In one embodiment, as discussed above, the actuation of the insertion device to position the sensor and sensor electronics assembly triggers the switch mechanism shown in FIGS. 13A and 13B by also moving the conductive portion 1320 or the conductive plug 1360 in the direction complimentary to the direction of the introducer movement, and thereby switching on the sensor electronics. Within the scope of the present disclosure, the activation of the sensor electronics by moving the conductive portion 1320 or the conductive plug may include a separate procedure, where after positioning the sensor and the sensor electronics assembly on the skin surface, a predetermined force is applied on the housing of the integrated sensor and sensor electronics assembly such that the desired movement of the conductive portion 1320 or the conductive plug 1360 may be achieved.
  • [0147]
    FIGS. 13C-13E illustrate another configuration of the power supply switch mechanism including conductive pads of the on-body patch device including sensor and sensor electronics assembly in accordance with embodiments of the present disclosure. Referring to FIG. 13C, an exposed conductive ring 1371 may be provided and configured to contact the surface of the circuit board in the sensor electronics such that, the insertion device activation positions the conductive ring 1371 on the surface of the circuit board so as to complete the electrical contact of the sensor electronics assembly (by for example, manual force applied on the insertion device placing the conductive ring in contact with the circuit board of the sensor electronics).
  • [0148]
    Referring to FIG. 13D, in another aspect, electrical contact pads 1372, 1373 may be provided to the circuit board in the sensor electronics assembly such that the mating of the contact pads with the conductive ring 1371 switches on the sensor electronics device to provide power to the device from its power source. FIG. 13E shows yet another configuration of the switch activation mechanism in accordance with the present disclosure, where a portion of the conductive ring 1374 is selectively positioned and provided to establish electrical contact in the device.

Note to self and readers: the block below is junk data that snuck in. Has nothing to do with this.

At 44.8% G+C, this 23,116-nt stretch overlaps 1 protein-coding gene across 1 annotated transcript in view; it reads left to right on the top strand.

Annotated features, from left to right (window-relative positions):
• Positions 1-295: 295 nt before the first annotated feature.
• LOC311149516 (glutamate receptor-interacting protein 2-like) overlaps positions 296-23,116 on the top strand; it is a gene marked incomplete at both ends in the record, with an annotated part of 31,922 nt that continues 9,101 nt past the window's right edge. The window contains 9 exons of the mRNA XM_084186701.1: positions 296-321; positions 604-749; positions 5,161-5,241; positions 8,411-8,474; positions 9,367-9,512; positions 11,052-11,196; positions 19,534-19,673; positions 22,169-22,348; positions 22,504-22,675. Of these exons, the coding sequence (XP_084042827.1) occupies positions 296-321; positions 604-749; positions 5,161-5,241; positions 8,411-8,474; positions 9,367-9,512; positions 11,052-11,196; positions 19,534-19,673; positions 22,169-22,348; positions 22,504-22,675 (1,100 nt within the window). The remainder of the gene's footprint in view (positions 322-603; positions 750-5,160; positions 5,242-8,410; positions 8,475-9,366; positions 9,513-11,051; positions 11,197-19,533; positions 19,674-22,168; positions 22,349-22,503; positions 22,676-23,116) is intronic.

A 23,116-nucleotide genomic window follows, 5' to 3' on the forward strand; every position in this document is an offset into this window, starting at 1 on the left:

• [0149]
    As discussed, each of the activation configuration described above includes a break in the circuitry from the power source such that the power supply is not drained when the device is not in use, and upon activation, the break in the electrical contact is completed, thereby powering the device and activating it for operation.
  • [0150]
    FIG. 14 illustrates a power supply switch mechanism including an internal switch with a push rod activation of the on-body patch device including sensor and sensor electronics assembly in accordance with embodiments of the present disclosure. As shown, in one embodiment, push rod 1410 may be provided and positioned in the sensor electronics such that when a force is applied in the direction as shown by arrow 1430, the push rod 1410 is displaced in the same direction, and completes the electrical contact between the two contacts 1420, 1421. In one aspect, the push rod 1410 may be provided within a seal 1440 such as an O-ring or similar components.
  • [0151]
    FIG. 15 illustrates a power supply switch mechanism including introducer retraction trigger activation of the on-body integrated sensor and sensor electronics assembly in accordance with embodiments of the present disclosure. As shown, a nonconducting needle or device 1510 is provided to physically separate two electrical contacts 1520, 1521. Each of the electrical contacts 1520, 1521 is biased or spring loaded to be urged towards each other, physically separated by the nonconducting needle 1510. Accordingly, when the nonconducting needle 1510 is retracted or pulled away from the sensor electronics assembly in the direction as shown by arrow 1530, the two electrical contacts 1520, 1521 are configured to contact each other, thereby completing the break in the circuit and establishing electrical connection to activate the sensor electronics assembly.
  • [0152]
    In one aspect, the nonconducting device or needle 1510 may include, for example, but not limited to, glass, plastic or any other material suitable to separate two electrical contacts and provide insulation therebetween.
  • [0153]